Satire in Irish law, and comparisons with other jurisdictions

Ross Malervy - JEB

The Irish constitution guarantees both the right to a good name[2] and the right to free speech,[3] rights which come into conflict with one another in satire. However, in defamation cases the Irish courts are currently reluctant to rely on these constitutional protections, feeling that rights are adequately protected by existing tort laws.[4]

This piece will discuss the current treatment of satire in Irish law, and will contrast it to the jurisprudence in the United States in order to highlight the effect that distinguishing defamation and satire in law can have.

A ‘defamatory statement’ is defined as ‘a statement that tends to injure a person’s reputation in the eyes of reasonable members of society’.[5]  In other words, one must merely issue a statement that injures a 3rd party’s reputation in the eyes of the community in order to be potentially liable for defamation.  The intent of the tortfeasor (be it satirical or otherwise) is irrelevant.[6]  Additionally, everyone, even the most repulsive members of society, are assumed to have a reputation that can be damaged.[7]

Satire is defined as ‘the use of irony, sarcasm, ridicule, or the like, in exposing, denouncing or deriding vice, folly, etc.’[8] In the US, satire is famously a defence for many actions of defamation, the case is not the same in Ireland. In 1991, the Law Reform Commission published a report[9], concerning reformation of defamation law. The report briefly commented on satire and stated:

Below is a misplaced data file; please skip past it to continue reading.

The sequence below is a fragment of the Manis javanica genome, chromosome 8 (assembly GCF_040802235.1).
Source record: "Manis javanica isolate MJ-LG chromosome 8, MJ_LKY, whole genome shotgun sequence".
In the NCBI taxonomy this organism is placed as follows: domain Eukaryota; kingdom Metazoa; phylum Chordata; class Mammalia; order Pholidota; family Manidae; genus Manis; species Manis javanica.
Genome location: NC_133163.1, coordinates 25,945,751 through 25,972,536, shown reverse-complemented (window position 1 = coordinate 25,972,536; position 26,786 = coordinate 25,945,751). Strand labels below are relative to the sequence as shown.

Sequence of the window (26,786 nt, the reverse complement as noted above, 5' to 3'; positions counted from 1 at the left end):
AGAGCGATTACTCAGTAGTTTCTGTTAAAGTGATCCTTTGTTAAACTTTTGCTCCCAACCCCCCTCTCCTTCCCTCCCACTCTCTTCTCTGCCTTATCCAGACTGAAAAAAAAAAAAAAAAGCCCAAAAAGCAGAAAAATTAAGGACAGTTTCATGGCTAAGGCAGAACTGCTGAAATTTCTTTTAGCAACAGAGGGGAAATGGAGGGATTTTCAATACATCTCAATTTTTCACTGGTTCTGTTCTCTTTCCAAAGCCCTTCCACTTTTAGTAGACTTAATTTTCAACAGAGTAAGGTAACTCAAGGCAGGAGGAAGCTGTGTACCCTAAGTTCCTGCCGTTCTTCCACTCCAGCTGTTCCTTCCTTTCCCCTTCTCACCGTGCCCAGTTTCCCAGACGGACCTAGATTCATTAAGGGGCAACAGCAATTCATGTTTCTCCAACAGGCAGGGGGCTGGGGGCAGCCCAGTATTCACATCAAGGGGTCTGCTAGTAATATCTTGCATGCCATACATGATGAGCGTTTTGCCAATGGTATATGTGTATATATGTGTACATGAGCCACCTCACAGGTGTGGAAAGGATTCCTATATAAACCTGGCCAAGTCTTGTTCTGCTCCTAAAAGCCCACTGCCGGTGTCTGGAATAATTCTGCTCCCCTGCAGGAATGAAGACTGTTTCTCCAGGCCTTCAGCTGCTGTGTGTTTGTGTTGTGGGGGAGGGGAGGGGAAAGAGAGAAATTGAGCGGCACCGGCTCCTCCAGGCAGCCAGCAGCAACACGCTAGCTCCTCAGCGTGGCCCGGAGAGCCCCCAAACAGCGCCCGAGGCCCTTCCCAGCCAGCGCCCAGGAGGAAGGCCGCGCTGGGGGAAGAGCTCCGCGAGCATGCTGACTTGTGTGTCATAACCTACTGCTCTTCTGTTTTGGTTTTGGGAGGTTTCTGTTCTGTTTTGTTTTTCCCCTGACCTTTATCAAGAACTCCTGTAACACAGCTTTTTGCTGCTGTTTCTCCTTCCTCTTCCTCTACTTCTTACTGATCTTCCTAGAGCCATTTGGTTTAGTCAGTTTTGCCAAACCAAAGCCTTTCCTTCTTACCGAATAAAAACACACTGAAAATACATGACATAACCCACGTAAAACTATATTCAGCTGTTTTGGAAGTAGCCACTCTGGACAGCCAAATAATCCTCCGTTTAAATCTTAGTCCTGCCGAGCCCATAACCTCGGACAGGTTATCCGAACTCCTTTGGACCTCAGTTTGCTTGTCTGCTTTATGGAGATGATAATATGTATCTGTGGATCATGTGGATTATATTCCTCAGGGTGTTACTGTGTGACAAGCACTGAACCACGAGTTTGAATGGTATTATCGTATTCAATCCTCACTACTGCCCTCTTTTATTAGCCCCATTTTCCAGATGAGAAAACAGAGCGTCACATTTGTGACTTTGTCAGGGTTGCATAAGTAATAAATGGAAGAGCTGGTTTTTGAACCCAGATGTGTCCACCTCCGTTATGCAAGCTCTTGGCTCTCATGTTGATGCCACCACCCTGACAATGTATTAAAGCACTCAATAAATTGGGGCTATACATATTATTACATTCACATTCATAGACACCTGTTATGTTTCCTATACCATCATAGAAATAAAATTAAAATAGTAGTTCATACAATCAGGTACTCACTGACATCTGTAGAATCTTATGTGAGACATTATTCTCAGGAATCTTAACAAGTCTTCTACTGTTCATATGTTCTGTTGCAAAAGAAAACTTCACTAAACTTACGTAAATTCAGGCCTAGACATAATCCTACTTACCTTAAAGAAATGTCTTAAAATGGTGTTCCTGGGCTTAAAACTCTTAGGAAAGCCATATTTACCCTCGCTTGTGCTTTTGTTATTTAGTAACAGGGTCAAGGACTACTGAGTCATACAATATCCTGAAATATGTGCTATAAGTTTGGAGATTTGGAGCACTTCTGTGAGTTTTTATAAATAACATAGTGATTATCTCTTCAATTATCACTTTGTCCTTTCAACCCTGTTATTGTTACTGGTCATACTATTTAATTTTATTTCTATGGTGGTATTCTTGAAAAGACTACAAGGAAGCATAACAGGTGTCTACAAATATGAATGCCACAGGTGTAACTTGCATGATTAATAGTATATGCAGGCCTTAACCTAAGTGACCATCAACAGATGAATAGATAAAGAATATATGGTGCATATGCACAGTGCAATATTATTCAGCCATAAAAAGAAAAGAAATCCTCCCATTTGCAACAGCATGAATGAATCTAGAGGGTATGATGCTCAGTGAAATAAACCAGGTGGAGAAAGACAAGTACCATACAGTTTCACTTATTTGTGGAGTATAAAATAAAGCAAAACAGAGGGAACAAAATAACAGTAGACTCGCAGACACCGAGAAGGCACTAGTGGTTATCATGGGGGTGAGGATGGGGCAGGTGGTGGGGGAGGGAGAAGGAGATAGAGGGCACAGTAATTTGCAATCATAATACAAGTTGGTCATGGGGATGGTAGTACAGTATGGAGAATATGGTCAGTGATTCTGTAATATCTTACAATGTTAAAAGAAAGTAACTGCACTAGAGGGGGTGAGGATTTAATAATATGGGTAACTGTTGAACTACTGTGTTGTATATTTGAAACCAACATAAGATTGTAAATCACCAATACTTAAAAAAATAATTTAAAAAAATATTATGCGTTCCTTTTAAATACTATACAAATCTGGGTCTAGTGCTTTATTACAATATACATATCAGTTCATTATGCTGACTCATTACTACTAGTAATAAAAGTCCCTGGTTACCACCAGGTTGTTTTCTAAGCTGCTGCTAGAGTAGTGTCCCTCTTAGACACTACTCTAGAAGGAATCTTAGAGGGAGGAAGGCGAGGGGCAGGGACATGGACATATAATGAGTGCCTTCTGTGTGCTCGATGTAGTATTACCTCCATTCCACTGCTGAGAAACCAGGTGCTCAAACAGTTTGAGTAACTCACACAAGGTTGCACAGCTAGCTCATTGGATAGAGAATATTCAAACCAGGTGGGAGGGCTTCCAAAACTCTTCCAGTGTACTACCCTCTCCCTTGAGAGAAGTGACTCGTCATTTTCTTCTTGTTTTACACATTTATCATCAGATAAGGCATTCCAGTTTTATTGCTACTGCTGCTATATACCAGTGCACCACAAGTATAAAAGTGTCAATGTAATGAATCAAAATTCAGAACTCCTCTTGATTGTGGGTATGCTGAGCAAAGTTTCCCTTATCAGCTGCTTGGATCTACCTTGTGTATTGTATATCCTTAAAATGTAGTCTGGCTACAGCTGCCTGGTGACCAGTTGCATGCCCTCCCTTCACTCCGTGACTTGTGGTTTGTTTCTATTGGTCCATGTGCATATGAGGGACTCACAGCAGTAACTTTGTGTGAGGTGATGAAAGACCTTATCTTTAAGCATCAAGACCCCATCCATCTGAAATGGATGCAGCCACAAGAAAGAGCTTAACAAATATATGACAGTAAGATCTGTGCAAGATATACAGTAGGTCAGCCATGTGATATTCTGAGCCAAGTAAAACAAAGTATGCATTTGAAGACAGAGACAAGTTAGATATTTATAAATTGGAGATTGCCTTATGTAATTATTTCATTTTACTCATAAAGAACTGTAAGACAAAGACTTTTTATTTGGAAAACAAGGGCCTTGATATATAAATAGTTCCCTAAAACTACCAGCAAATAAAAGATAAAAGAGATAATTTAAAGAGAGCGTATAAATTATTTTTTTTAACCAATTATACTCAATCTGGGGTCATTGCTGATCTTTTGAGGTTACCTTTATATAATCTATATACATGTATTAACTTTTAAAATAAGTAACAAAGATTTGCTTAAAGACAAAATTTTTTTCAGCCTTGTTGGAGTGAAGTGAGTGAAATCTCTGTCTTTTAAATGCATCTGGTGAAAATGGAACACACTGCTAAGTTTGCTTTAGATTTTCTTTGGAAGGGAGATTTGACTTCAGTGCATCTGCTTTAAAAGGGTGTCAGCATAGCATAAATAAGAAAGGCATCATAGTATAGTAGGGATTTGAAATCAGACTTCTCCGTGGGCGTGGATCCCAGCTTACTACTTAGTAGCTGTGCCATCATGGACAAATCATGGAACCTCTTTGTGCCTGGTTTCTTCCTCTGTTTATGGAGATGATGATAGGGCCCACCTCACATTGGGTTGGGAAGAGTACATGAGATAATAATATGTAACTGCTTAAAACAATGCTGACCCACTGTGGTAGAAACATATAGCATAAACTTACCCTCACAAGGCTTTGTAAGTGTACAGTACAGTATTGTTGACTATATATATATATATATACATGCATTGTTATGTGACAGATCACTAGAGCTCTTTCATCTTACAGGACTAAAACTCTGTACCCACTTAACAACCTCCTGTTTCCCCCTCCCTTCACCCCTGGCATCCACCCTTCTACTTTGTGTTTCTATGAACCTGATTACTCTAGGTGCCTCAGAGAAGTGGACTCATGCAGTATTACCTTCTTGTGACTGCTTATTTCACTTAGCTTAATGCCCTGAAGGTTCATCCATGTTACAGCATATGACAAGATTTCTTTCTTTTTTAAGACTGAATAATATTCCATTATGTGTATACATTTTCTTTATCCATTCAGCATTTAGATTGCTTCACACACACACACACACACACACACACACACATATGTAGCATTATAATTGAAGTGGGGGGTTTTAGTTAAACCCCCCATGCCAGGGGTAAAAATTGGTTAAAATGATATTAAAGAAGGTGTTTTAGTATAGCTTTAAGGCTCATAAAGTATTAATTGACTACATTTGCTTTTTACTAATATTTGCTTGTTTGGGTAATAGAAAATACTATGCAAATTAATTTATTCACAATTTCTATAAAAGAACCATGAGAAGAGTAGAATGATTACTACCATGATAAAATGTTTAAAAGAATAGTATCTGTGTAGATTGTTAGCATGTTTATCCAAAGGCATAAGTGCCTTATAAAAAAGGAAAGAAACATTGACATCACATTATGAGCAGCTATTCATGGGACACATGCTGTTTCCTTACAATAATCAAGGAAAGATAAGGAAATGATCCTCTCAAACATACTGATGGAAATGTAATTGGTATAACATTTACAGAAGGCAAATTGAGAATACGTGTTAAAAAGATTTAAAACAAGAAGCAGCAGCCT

We recommend that, in cases involving allegedly defamatory matter contained in a fictional context, the ordinary requirement of identification should be supplemented by a requirement that the matter be reasonably understood as referring to actual qualities or events involving the plaintiff.[10]

The Commission further noted that there should not be a distinction between a satirical comment and any other defamatory comment ‘solely on the basis that its object is to subject the target to derision or ridicule rather than hatred or contempt’.[11]   The commission concludes by stating ‘We accordingly recommend that there should be no special provision in relation to such material.[12] 

Such a distinction would have potentially influenced the dispute that the online satirical news outlet, Waterford Whispers entered in 2015. The website wrote a piece set in a parallel universe in which the D.P.P prosecutes Dennis O’Brien for bribing politicians. The website subsequently received a cease and desist order from O’Brien’s solicitors. The piece was then reposted by[13]This situation received a wave of negative publication for Mr. O’Brien, who subsequently did not pursue the Broadsheet in court, however the legal situation of satire has not changed.

A positive change for satire law may come from the precedent set by other jurisdictions, particularly the United States. The courts in the United States draw a distinction between satire and defamation. One author has described the difference as ‘defamation is a malicious lie passed off as truth; satire is a humorous skewering of a cultural or political event.’[14]

Consider the case Hustler Magazine v Falwell[15] , which dealt with whether a satirical article by the pornographic magazine, Hustler, was protected by the first amendment right to free speech. The article insinuated that Jerry Falwell, a televangelist, was a drunkard who had sexual relations with his mother in an outhouse.  Falwell successfully argued in the Court of First Instance and the Court of Appeal that he had been inflicted ‘emotional distress’ by the publications.[16]